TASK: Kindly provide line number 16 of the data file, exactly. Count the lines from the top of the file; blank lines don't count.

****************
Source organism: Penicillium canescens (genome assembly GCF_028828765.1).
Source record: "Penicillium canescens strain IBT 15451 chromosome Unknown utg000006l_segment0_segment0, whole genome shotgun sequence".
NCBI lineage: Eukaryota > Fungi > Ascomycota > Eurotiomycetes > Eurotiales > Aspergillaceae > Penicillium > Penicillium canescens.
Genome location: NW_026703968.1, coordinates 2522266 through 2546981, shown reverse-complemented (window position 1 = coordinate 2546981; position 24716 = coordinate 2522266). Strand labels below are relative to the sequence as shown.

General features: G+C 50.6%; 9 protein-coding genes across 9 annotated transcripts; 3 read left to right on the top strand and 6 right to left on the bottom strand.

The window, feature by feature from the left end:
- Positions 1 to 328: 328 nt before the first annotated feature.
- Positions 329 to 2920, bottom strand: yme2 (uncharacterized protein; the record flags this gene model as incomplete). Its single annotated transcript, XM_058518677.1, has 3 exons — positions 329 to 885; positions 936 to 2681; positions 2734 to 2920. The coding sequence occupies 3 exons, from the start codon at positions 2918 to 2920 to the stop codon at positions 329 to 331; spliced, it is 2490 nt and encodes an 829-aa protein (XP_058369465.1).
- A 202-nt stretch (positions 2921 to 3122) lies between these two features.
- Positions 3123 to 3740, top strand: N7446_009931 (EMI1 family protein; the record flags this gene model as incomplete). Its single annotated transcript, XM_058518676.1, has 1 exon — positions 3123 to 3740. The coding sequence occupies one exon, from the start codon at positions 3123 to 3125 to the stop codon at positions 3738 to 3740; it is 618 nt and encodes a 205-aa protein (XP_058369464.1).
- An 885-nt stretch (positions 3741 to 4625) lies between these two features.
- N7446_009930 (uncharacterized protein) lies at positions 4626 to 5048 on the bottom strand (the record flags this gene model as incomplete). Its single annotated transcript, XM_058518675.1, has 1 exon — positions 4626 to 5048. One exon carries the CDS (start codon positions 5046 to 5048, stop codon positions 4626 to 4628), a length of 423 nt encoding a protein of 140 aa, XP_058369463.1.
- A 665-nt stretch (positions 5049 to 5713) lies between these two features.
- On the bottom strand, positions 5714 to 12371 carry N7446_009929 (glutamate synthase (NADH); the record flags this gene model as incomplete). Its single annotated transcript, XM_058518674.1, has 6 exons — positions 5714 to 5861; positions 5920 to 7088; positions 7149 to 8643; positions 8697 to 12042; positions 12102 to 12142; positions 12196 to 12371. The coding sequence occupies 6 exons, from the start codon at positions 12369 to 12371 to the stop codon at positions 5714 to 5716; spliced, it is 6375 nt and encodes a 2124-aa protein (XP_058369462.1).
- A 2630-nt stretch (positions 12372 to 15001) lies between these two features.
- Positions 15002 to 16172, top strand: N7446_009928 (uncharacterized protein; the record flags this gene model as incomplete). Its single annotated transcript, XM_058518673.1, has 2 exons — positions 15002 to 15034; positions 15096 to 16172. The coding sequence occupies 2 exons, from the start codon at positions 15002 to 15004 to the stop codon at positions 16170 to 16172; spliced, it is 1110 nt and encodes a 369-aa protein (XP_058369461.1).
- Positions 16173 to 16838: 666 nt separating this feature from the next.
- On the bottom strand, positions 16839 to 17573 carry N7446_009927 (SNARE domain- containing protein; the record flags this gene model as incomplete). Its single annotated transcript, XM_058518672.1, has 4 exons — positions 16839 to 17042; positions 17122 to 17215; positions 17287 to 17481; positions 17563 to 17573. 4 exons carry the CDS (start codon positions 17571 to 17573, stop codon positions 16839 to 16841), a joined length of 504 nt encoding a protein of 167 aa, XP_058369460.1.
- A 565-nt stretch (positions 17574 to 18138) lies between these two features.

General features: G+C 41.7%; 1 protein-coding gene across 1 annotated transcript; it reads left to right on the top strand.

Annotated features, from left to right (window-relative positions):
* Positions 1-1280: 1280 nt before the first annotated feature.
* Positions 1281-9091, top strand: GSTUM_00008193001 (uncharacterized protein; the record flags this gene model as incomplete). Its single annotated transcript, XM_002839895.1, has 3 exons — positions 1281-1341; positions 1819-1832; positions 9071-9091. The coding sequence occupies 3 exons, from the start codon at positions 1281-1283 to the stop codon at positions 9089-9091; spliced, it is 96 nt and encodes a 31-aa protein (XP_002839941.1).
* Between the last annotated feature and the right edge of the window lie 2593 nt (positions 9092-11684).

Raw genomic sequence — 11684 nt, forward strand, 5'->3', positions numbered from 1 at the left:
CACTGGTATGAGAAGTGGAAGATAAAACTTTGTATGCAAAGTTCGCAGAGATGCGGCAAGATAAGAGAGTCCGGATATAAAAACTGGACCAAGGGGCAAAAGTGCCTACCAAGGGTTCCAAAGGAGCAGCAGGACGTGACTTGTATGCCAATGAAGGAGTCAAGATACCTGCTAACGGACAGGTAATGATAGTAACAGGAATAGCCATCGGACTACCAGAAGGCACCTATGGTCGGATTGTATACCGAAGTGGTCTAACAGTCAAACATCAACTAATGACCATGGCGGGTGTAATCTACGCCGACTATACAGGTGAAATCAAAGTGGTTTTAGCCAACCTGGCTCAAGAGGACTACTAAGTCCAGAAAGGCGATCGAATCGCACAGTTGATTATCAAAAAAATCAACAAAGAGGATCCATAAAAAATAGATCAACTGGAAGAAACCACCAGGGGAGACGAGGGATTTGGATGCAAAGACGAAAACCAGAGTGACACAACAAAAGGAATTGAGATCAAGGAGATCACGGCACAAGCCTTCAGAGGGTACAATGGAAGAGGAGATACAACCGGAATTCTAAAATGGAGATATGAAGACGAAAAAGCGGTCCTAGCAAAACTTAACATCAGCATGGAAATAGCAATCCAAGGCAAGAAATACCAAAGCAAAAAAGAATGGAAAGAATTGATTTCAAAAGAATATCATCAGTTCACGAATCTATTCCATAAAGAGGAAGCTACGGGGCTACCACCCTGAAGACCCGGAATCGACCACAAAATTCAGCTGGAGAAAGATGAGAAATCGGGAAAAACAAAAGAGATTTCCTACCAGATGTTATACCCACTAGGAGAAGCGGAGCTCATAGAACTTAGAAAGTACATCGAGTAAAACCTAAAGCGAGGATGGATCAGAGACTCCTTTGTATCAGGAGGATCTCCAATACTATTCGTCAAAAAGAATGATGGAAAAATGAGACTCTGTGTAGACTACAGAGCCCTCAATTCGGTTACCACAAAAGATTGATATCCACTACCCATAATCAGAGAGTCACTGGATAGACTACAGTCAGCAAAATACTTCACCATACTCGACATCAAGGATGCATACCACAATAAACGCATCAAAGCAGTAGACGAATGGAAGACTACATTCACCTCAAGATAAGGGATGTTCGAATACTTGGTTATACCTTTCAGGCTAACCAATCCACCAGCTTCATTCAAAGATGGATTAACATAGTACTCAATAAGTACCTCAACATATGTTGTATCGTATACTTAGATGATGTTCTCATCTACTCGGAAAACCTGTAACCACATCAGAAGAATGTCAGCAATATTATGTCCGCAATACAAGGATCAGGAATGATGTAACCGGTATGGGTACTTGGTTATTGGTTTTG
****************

- Positions 15002 to 16172, top strand: N7446_009928 (uncharacterized protein; the record flags this gene model as incomplete). Its single annotated transcript, XM_058518673.1, has 2 exons — positions 15002 to 15034; positions 15096 to 16172. The coding sequence occupies 2 exons, from the start codon at positions 15002 to 15004 to the stop codon at positions 16170 to 16172; spliced, it is 1110 nt and encodes a 369-aa protein (XP_058369461.1).